Open Science Seminar, March 28

Abstracts

 

Reflecting on failure theories for composite delamination – a physics perspective

René Alderliesten, Delft University of Technology    

In engineering strength and fatigue assessment generally stress based failure theories are adopted that link induced stresses to a critical state of failure. For delamination growth, usually fracture mechanics concepts are adopted where strain energy relates rates (as equivalent to stress intensity factors) are related in a phenomenological fashion to delamination growth rates. An increasing amount of versions of these methodologies are presented in literature indicating a lack of consensus on how to converge to a unified theory.

This presentation takes recent studies on quasi-static and fatigue delamination growth under mode I, mode II and mixed mode opening, in which a more physics based concept was adopted. In the tests, the strain energy applied was quantified and correlated to the strain energy dissipation required for delamination growth. Aside from providing better insight in the phenomenon of delamination growth, it will be indicated how future theories could be based on tis physical concepts.

 

Liquid metal catalysis: role of liquid copper in high-quality graphene synthesis

Mie Andersen, Theoretical Chemistry, Technical University of Munich, Germany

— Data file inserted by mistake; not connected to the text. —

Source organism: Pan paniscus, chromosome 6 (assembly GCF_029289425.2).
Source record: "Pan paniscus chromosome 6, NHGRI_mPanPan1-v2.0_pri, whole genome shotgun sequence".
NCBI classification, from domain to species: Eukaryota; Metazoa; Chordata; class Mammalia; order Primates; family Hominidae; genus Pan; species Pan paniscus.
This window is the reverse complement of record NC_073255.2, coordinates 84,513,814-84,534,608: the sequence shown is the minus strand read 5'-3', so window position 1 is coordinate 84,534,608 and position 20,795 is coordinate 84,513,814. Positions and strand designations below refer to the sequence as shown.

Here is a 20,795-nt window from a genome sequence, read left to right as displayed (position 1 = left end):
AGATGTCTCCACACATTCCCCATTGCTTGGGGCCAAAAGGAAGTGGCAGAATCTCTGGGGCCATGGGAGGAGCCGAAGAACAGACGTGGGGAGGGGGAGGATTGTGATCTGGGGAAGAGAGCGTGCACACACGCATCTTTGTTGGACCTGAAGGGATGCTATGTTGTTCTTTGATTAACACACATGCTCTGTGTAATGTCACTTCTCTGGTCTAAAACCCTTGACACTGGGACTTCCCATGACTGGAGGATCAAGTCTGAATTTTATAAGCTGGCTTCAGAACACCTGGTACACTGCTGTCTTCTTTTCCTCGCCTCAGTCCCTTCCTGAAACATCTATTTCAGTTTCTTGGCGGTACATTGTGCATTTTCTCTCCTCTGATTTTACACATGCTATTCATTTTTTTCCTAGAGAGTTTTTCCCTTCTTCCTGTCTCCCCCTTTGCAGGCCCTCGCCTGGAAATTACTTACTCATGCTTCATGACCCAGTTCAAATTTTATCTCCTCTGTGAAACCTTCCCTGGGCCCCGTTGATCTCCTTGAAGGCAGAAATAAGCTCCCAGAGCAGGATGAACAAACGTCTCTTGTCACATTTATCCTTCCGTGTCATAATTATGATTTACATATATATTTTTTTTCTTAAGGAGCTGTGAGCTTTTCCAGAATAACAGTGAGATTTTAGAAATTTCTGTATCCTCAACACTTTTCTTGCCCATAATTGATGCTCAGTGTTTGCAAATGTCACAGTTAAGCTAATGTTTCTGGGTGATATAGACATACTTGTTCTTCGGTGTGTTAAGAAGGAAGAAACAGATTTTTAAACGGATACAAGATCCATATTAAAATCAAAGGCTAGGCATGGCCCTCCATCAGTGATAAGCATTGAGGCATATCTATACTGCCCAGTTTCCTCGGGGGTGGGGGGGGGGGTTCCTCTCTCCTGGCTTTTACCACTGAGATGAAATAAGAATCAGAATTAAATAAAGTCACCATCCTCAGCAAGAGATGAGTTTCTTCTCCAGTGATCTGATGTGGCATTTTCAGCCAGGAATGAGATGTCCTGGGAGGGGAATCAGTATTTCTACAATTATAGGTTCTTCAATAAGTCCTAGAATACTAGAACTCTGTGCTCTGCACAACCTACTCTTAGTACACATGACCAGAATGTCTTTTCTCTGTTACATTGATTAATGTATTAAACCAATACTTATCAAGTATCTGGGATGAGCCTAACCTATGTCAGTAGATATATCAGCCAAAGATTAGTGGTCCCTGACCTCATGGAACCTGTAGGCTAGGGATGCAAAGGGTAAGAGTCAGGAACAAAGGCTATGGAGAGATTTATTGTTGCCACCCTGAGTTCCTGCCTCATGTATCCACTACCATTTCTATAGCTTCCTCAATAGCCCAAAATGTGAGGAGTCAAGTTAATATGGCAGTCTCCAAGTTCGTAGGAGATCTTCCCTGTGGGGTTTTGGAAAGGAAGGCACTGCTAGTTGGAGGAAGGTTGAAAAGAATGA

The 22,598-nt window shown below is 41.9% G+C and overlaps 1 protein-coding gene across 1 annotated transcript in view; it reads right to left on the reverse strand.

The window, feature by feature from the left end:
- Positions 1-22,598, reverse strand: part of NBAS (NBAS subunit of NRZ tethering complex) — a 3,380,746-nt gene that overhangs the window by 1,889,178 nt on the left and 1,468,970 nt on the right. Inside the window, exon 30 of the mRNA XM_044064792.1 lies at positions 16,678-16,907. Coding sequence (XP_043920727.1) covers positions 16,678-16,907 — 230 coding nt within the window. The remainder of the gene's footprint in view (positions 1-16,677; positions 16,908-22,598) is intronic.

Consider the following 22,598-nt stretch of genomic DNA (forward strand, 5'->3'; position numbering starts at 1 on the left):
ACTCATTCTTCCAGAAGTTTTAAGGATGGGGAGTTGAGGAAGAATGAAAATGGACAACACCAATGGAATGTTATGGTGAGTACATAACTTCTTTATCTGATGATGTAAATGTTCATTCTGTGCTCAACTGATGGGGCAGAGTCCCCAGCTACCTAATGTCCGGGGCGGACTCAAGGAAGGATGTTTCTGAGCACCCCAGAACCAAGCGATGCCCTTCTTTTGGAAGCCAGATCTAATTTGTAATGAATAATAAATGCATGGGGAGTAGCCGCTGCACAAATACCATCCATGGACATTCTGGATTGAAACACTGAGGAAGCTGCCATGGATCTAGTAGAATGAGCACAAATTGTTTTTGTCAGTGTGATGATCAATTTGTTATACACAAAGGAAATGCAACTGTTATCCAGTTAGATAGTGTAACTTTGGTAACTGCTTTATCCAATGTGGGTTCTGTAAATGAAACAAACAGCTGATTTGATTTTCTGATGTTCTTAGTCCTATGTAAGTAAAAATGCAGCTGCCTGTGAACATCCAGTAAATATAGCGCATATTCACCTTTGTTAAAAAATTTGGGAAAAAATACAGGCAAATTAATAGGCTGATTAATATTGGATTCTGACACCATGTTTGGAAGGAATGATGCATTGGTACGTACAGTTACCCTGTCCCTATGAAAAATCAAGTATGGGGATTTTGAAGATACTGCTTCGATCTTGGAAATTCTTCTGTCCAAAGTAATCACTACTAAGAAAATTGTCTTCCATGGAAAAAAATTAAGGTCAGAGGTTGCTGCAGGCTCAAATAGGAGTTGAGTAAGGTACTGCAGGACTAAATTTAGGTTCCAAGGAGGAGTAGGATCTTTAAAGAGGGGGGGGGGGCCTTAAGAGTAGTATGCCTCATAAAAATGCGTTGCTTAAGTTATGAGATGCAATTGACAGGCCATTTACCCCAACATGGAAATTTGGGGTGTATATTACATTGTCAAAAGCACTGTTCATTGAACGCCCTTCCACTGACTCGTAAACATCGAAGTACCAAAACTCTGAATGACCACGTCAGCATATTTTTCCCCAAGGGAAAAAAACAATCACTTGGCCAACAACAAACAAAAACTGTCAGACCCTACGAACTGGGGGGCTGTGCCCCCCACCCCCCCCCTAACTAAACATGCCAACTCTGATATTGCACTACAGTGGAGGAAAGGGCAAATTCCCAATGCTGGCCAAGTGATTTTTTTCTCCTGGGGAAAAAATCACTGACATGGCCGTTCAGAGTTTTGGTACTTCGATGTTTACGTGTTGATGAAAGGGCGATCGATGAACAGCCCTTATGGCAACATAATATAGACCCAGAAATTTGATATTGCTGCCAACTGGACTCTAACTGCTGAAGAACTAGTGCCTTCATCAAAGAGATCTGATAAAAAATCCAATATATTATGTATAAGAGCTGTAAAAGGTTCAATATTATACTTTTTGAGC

Chemical vapor deposition on (solid) metal surfaces has been established as an important and efficient graphene synthesis method, but often the samples produced suffer from defects and impurities. Recent experimental evidence suggests that using liquid metal catalysts (LMCats) instead of solid ones bears the prospect of a continuous production of graphene with unprecedented quality and production speed [1,2]. However, the current knowledge about the catalytic properties of LMCats is extremely poor, as they had no technological significance in the past. In the LMCat project [3] we study the growth mechanisms of two-dimensional materials on metal catalysts that are in the liquid state during the growth process. We particularly focus on in situ experiments (simultaneous synchrotron X-ray scattering, Raman spectroscopy and optical microscopy techniques) and theoretical modeling (density functional theory, molecular dynamics simulations) of the growth of graphene on a liquid copper substrate. In my talk, I will give an overview of recent progress on the growth and in situ characterization of graphene samples, as well as theoretical modeling focusing on the initial steps of graphene nucleation and the role of the liquid copper substrate for the growth and the experimentally observed self-alignment of growing flakes on the liquid catalyst [1,4].

[1] D. Geng et al. PNAS 109, 7992 (2012).

[2] L. Tan, M. Zeng, T. Zhang, L. Fu, Nanoscale 7, 9105 (2015).

[3] www.lmcat.eu

[4] M. Zeng et al., J. Am. Chem. Soc., 138, 7812 (2016)

 

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